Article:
Students from the Smithsonian Early Enrichment Center play with light on a Microsoft Surface, a multitouch display that offers interaction with information and digital content.
New Interactive Exhibit Opens in Smithsonian’s Castle, Bringing Light to Life
Young visitors to the Smithsonian’s Castle will enjoy a different kind of light show using Microsoft Surface, a multitouch digital display that offers interaction with information and digital content with the simple flick of a finger. “The Wonder of Light: Touch and Learn!” exhibit opens Tuesday, Nov. 9, in the center of the Castle’s historic Great Hall. The Surface unit was donated to the Smithsonian by Microsoft.
The Surface screen is activated by both light and touch and can be used simultaneously by all who can fit around it. Museum-goers can use everyday tools, such as a flashlight, paintbrush, magnifying ring, a prism and lightbulb models, to interact with Surface since it also recognizes real, 3-D objects. For example, children can start a virtual fire by rubbing real sticks above movable, on-screen logs—simulating how friction can ignite a flame.
Microsoft Surface opens the world of the Smithsonian to young visitors by linking on-screen activities to the Institution’s historical artifacts. Children can explore multiple dimensions of light such as: light and shadow in paintings, Thomas Edison’s lightbulb, fire as a source of light, prisms, stamps depicting lighthouses and even deep-sea, underwater fish that thrive despite a lack of sunlight in a whole new, interactive way.
“The Smithsonian has made a strategic decision to use technology to connect our physical collections with the digital world to enhance a visitor’s experience,” said Ann Speyer, the Smithsonian’s chief information officer. “Microsoft Surface immediately draws you in and is a unique approach to reaching a younger audience at the information center in the Smithsonian Castle, often a first stop for our visiting families.”
The 30-by-42-inch table, which is 26 inches high, recognizes dozens of points of contact at the same time, not just from one or two fingers as with a typical touch-screen device. Each application allows multiple participants to join into each session. Players “grab” digital information with their hands, without the use of a mouse or keyboard. For example, when the pieces of a postage stamp appear on the screen as a puzzle, a child can move the pieces around to form the complete stamp.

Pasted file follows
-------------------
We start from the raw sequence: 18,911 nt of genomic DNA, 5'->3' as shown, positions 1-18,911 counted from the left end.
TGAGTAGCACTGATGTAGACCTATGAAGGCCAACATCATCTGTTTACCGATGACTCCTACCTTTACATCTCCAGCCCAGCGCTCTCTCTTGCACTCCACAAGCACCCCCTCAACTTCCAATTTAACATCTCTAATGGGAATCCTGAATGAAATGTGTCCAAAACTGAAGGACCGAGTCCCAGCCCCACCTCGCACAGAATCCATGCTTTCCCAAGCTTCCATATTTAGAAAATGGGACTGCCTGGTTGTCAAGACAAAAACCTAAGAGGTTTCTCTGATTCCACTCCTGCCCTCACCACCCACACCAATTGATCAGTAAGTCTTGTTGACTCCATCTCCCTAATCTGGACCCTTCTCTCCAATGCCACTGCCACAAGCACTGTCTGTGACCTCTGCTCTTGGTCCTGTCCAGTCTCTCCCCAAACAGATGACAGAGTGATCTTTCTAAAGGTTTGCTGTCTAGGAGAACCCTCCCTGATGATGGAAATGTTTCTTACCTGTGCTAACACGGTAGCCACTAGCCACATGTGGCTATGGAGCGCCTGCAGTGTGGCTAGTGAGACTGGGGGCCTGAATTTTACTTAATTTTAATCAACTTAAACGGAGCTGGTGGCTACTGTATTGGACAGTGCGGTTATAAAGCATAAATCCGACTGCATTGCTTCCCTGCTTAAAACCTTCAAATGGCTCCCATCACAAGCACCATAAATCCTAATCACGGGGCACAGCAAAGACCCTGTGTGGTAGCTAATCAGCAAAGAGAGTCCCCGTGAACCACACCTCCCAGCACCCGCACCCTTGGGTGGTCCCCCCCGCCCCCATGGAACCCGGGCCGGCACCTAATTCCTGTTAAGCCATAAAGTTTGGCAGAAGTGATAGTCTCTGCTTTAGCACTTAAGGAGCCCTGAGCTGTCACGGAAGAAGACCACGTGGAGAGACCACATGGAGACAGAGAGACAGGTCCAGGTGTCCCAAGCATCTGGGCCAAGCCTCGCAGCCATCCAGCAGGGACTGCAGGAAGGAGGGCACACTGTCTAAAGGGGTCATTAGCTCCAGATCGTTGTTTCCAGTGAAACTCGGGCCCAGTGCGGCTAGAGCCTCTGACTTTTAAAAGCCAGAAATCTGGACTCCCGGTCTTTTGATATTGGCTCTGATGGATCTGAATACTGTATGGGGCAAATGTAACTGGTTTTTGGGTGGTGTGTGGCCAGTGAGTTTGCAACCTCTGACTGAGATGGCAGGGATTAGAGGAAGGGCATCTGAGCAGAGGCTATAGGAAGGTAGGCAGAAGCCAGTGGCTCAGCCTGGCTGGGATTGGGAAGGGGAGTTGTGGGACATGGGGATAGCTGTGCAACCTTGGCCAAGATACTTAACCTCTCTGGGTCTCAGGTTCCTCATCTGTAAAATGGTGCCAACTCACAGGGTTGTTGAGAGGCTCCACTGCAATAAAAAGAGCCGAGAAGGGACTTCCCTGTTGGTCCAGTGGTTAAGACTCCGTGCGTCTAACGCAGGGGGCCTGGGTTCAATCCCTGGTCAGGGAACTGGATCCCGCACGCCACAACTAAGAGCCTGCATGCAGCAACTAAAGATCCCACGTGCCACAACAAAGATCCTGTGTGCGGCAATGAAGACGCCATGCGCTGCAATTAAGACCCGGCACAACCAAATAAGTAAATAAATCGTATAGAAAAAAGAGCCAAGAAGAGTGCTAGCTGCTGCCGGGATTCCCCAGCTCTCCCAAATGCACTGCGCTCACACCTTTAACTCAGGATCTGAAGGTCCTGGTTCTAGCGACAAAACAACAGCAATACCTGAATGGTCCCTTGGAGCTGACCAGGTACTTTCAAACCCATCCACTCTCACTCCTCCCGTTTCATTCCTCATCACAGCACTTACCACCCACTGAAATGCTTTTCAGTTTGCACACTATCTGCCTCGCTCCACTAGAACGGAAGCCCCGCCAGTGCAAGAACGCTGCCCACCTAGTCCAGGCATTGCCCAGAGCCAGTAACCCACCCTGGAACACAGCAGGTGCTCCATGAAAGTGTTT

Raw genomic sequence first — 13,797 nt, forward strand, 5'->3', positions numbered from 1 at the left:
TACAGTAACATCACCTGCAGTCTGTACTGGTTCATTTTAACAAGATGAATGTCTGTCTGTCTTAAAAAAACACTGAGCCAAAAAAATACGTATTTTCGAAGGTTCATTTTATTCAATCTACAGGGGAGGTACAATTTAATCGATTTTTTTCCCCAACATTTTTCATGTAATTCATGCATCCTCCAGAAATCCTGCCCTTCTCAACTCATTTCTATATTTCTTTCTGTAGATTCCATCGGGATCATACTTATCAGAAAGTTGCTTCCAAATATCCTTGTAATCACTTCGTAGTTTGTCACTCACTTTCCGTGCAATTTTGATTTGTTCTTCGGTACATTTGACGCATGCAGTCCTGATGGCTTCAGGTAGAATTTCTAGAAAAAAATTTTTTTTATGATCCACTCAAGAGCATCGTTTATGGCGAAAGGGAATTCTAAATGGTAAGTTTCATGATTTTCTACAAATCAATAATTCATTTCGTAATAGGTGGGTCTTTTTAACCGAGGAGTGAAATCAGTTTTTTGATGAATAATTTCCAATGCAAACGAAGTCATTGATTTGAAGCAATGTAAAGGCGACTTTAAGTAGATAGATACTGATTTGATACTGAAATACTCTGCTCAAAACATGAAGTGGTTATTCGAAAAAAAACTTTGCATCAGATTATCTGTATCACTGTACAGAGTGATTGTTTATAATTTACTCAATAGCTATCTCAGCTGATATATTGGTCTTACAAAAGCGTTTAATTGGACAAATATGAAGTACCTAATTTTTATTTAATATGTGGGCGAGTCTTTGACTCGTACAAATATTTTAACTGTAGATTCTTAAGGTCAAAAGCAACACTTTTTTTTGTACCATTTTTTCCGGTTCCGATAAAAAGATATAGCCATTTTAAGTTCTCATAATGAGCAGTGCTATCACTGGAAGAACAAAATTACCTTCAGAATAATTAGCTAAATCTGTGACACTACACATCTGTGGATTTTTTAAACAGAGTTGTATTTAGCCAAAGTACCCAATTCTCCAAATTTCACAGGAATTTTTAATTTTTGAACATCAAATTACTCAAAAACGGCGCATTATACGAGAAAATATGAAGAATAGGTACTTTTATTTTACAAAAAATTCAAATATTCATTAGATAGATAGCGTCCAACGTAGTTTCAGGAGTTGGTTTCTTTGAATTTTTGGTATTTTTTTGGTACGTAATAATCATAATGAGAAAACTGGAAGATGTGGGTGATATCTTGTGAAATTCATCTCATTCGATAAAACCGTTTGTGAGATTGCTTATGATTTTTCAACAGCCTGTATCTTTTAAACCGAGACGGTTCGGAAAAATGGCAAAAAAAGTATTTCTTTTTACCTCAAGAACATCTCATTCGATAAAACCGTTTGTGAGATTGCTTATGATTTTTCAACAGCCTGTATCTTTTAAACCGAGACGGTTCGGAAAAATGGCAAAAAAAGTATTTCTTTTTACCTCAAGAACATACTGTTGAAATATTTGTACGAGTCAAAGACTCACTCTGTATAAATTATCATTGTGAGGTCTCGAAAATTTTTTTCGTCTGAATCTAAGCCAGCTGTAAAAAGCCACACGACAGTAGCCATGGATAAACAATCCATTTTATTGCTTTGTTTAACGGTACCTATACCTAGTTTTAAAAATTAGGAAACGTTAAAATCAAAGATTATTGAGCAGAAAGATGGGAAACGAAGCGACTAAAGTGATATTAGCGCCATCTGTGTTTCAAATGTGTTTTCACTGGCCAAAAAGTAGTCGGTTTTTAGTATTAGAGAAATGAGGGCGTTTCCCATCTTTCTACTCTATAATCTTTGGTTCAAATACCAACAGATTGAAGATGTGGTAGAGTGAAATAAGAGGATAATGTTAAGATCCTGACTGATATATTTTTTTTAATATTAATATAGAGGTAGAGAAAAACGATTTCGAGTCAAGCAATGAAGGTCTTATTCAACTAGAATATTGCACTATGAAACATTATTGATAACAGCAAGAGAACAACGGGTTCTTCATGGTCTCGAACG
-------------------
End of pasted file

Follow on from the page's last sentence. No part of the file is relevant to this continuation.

The Surface applications were created by Smithsonian staff along with experts from InfoStrat, a Washington-based technology company. The program—a series of seven experiences built around the theme of light—uses innovative technology to deliver new content from the Smithsonian museums, including the National Museum of American History (lightbulb, prism), National Postal Museum (stamps) and the National Museum of Natural History (deep-sea life). The tools also relate to the collections in the museums and children may be inspired to learn more about a particular subject by visiting that museum.
The Castle, officially named the Smithsonian Institution Building, houses the Great Hall and two exhibition rooms, as well as an information center, shop, orientation theater and café. It is open seven days a week from 8:30 a.m. to 5:30 p.m. For information, the public may call (202) 633-1000.
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Note: Reporters who would like to experience the Microsoft Surface Light exhibit may call Brian Ireley at (202) 633-0308; e-mail: email@example.com.
Linda St. Thomas